"Black Conclave" Update
It'll be another ten days or so before one of the 226 delegates emerges as the 29th successor of Ignatius Loyola and new "Black Pope," but after the outgoing Father-General Peter-Hans Kolvenbach relinquished the chair, the representatives of the church's largest religious community placed two potential candidates at the center of the spotlight. The Puerto Rican Orlando Torres -- a Kolvenbach favorite currently running the Society's formation desk -- was elected to preside over the assembly until the election, with Basque Fr Ignacio Echarte, head of the Jesuit houses in Rome, chosen as his deputy.
Two committees were also established. The first, compiled by seniority, keeps watch to ensure that no Jesuit has "aspired to the office of General." Representing Western Europe, Kolvenbach -- the region's senior delegate -- is among its ten members, as is the longest-tenured US delegate, Fr Vincent Cooke, the president of Canisius College in Buffalo and the Spanish provincial Elias Royon, cited as a possible "compromise candidate" for the top post.
The second committee, charged with preparing the De statu Societatis report on the "State of the Society," includes several of the oft-mentioned, including Royon (the only Jesuit to serve on both of the sub-groups), the rector of Mexico City's Iberoamericana University (and former global head of formation) Jose "Pepe" Morales, and the European super-provincial Mark Rotsaert.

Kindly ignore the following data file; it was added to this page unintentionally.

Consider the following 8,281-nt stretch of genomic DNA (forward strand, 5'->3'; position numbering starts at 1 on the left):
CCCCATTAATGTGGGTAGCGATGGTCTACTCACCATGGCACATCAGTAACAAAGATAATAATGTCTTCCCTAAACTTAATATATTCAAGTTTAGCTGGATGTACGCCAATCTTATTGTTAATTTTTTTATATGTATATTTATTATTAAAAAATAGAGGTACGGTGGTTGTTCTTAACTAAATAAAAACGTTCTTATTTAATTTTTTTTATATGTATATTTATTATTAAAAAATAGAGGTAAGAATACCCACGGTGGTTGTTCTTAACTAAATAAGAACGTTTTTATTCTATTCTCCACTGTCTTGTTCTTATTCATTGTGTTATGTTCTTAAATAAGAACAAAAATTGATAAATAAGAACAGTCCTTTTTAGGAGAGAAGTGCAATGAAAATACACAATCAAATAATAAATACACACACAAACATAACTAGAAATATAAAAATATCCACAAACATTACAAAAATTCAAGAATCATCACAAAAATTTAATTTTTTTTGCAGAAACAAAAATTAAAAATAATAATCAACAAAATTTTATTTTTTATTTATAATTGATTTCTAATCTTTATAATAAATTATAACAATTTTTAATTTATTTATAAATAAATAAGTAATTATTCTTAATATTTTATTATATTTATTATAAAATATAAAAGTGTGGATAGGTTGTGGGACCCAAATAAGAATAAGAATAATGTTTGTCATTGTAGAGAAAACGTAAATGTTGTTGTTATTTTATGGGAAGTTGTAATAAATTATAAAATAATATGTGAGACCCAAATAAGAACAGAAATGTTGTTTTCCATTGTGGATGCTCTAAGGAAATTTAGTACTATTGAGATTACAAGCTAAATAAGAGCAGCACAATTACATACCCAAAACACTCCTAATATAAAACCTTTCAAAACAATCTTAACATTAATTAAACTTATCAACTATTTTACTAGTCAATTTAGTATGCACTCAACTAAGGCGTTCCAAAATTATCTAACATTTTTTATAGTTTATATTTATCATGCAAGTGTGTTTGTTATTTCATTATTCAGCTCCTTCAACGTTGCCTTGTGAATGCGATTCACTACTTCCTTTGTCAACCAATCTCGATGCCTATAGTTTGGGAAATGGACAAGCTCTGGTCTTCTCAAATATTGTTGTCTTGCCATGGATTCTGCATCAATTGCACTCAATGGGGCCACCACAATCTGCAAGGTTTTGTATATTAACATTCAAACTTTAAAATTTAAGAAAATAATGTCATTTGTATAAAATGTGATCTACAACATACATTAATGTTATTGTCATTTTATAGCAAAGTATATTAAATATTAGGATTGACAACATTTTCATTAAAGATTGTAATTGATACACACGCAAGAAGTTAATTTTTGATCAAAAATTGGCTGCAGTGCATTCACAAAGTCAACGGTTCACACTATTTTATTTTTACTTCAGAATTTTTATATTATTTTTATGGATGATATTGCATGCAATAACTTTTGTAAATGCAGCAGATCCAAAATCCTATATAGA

After a week of preparing the report that'll form the "job description" for the new General, the body will move to the four-day period of the formal murmuratio; the Society's chief spokesman, Fr Jose DeVera, said last week that the election is expected to take place on or about 19 January.
Conspicuously absent from the first-day mix was the Australian provincial Mark Raper. Once the Rome-based head of Jesuit Refugee Services, Raper -- along with Morales and Torres, among others -- was a mainstay among the most-mentioned names even before the congregation was convoked in early 2006, and has since remained among the widely cited.
While, in the run-up to the GC, his "maverick" tendencies had been viewed in some Jesuit quarters as too provocative given the sensitivity of the Society's relations with the Holy See, yesterday's public rebuke from the Vatican's "prefect of Religious" Cardinal Franc Rode CM just might've given new life to a mindset that sees the electors responding in kind.
Unlike the conclave that yields a "white" Pope, the Jesuit chosen as Father-General is not asked whether he accepts the post. As the choice comes from the community's supreme authority -- the congregation -- it is considered a mission under obedience and cannot be declined.